How can we expect teachers to use the new ILEs if they do not have the keys to unlock the space?

A guest post by Bodil Bøjer, who presented at Transitions Europe and is an Industrial PhD candidate, based in the Design Agency Rune Fjord Studio in Copenhagen and enrolled at The Royal Danish Academy of Fine Arts Schools of Architecture, Design and Conservation. Her research examines the relationship between learning space design and creative processes by using a Research Through Design approach in several case studies.

In recent years many schools are being built or rebuilt based on student-centred learning with smaller classrooms and large innovative learning environments (ILEs), expected to foster 21st Century learning skills. When designing new ILEs, the interdependence between space, teaching and organisation is widely overlooked as a new spatial design in itself is expected to change the way we teach and learn. However, simply changing the space is not enough (Imms & Byers, 2017) and the intentions of the space can only be fully realised if the inhabitants of the schools (teachers, students and management) completely understand and support the pedagogical principles informing the provision of these spaces (Burke, 2016).

So how do we approach this challenge?

One way to do this, I suggest, is by paying more attention to the alignment of the physical space, pedagogical practices and the organisation of the school. Preferably starting already before and throughout the design process, as well as continuously after the final implementation of the new ILE. Based on a research-based case study, I propose a participatory form of design processes where both users and management are included in the design process regularly to align needs, wishes and intentions continuously in order to assure ownership, quality and use of the space.

In a Danish school near Copenhagen we designed a new ILE intended for both regular educational activities as well as after school activities. It consisted of different activity zones with both flexible and diverse workstations allowing for many types of activities and learning styles. A set of purpose-built furniture aimed at supporting the needs and ideas of this particular school as well as creative learning processes was especially developed for the space.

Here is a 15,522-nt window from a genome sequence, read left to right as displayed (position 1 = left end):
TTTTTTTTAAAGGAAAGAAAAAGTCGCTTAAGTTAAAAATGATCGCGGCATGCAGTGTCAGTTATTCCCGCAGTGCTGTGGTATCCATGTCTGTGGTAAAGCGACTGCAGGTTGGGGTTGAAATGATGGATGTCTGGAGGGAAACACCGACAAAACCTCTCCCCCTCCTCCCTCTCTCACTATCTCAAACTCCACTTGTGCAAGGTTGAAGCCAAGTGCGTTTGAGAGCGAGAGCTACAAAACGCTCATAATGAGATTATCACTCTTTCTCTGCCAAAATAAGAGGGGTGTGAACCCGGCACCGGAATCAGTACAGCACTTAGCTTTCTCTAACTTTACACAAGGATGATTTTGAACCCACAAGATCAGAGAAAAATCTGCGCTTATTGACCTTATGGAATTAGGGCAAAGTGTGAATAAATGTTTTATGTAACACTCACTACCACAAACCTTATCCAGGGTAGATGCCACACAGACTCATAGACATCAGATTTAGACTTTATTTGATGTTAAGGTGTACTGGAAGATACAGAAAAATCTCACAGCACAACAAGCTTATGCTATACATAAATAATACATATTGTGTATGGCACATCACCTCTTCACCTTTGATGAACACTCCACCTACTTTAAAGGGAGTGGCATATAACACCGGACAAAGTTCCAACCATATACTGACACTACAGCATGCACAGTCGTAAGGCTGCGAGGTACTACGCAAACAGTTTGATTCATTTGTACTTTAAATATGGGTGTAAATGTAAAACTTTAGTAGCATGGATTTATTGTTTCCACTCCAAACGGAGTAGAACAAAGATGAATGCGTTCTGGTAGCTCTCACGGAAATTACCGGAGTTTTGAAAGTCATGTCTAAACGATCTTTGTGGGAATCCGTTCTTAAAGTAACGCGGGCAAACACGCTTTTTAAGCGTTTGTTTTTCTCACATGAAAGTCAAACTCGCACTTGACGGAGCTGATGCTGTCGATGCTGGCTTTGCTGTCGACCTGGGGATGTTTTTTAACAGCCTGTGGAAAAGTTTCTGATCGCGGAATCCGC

Our intentions were to involve all stakeholders directly or indirectly through ambassadors during the design process on a regular basis to assure the alignment of space, teaching and organisation. In reality, this was not possible, because of budgets, time pressure and teachers’ workloads. Consequently, many teachers were unaware of the intentions of the final design and found it difficult to match to their usual way of teaching. Actually, they did not even know that they were allowed to use certain furniture and had no keys to unlock them.


Therefore, we added a fifth phase to the design process with the purpose of handing over and activating the project in collaboration with the users in order to help them understand the spatial possibilities. Very often, the interaction between the creators and the users of the learning spaces abruptly ends as soon as the new design has been implemented, which leaves the users with a spatial design they might not know how to use. During the fifth phase of the design process, the intentions of the space are to be translated into actions and negotiated through participatory processes. It is presumed to be an on-going process where a common language and culture is established, because a school design is never totally finished. It constantly develops and transforms with its users.

For more information see Bodil’s presentation at Transitions London 2017, follow her on  Twitter/bodilbojer or visit Rune Fjord Studios website to see photos from the presented ILE and many other learning space design projects.







Burke, C. (2016). Quiet Stories of Educational Design (K. Darian-Smith & J. Willis Eds.): Routledge.

Imms, W., & Byers, T. (2017). Impact of classroom design on teacher pedagogy and student engagement and performance in mathematics. Learning Environments Research, 20(1), 139-152. doi:10.1007/s10984-016-9210-0




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